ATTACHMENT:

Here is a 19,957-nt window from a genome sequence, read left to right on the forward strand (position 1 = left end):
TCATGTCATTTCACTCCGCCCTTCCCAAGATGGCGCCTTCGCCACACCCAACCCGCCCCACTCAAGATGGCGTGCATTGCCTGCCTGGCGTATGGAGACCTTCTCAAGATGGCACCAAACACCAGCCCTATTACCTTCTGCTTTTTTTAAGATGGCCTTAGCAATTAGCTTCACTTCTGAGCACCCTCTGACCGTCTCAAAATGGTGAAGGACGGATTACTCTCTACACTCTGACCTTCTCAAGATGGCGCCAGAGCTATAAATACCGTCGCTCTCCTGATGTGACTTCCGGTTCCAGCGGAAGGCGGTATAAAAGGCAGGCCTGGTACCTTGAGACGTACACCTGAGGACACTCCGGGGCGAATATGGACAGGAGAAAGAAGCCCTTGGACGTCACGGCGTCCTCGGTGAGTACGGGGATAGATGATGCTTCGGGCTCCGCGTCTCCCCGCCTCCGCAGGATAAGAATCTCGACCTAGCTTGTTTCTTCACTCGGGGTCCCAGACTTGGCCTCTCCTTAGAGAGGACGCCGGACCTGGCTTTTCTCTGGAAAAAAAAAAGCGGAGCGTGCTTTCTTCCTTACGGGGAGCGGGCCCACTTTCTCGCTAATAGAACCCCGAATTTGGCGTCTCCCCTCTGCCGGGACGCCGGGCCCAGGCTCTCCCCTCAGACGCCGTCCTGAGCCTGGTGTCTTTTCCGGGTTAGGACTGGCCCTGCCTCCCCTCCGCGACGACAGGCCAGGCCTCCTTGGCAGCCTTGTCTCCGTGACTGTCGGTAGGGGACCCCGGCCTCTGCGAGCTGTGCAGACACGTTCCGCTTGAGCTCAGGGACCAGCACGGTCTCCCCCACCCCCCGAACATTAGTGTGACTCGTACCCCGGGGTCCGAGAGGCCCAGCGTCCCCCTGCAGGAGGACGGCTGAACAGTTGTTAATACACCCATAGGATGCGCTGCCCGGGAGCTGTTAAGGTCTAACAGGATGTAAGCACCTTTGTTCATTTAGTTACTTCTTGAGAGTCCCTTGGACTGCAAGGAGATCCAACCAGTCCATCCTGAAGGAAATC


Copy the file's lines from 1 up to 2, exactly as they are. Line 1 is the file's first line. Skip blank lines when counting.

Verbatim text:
Here is a 19,957-nt window from a genome sequence, read left to right on the forward strand (position 1 = left end):
TCATGTCATTTCACTCCGCCCTTCCCAAGATGGCGCCTTCGCCACACCCAACCCGCCCCACTCAAGATGGCGTGCATTGCCTGCCTGGCGTATGGAGACCTTCTCAAGATGGCACCAAACACCAGCCCTATTACCTTCTGCTTTTTTTAAGATGGCCTTAGCAATTAGCTTCACTTCTGAGCACCCTCTGACCGTCTCAAAATGGTGAAGGACGGATTACTCTCTACACTCTGACCTTCTCAAGATGGCGCCAGAGCTATAAATACCGTCGCTCTCCTGATGTGACTTCCGGTTCCAGCGGAAGGCGGTATAAAAGGCAGGCCTGGTACCTTGAGACGTACACCTGAGGACACTCCGGGGCGAATATGGACAGGAGAAAGAAGCCCTTGGACGTCACGGCGTCCTCGGTGAGTACGGGGATAGATGATGCTTCGGGCTCCGCGTCTCCCCGCCTCCGCAGGATAAGAATCTCGACCTAGCTTGTTTCTTCACTCGGGGTCCCAGACTTGGCCTCTCCTTAGAGAGGACGCCGGACCTGGCTTTTCTCTGGAAAAAAAAAAGCGGAGCGTGCTTTCTTCCTTACGGGGAGCGGGCCCACTTTCTCGCTAATAGAACCCCGAATTTGGCGTCTCCCCTCTGCCGGGACGCCGGGCCCAGGCTCTCCCCTCAGACGCCGTCCTGAGCCTGGTGTCTTTTCCGGGTTAGGACTGGCCCTGCCTCCCCTCCGCGACGACAGGCCAGGCCTCCTTGGCAGCCTTGTCTCCGTGACTGTCGGTAGGGGACCCCGGCCTCTGCGAGCTGTGCAGACACGTTCCGCTTGAGCTCAGGGACCAGCACGGTCTCCCCCACCCCCCGAACATTAGTGTGACTCGTACCCCGGGGTCCGAGAGGCCCAGCGTCCCCCTGCAGGAGGACGGCTGAACAGTTGTTAATACACCCATAGGATGCGCTGCCCGGGAGCTGTTAAGGTCTAACAGGATGTAAGCACCTTTGTTCATTTAGTTACTTCTTGAGAGTCCCTTGGACTGCAAGGAGATCCAACCAGTCCATCCTGAAGGAAATC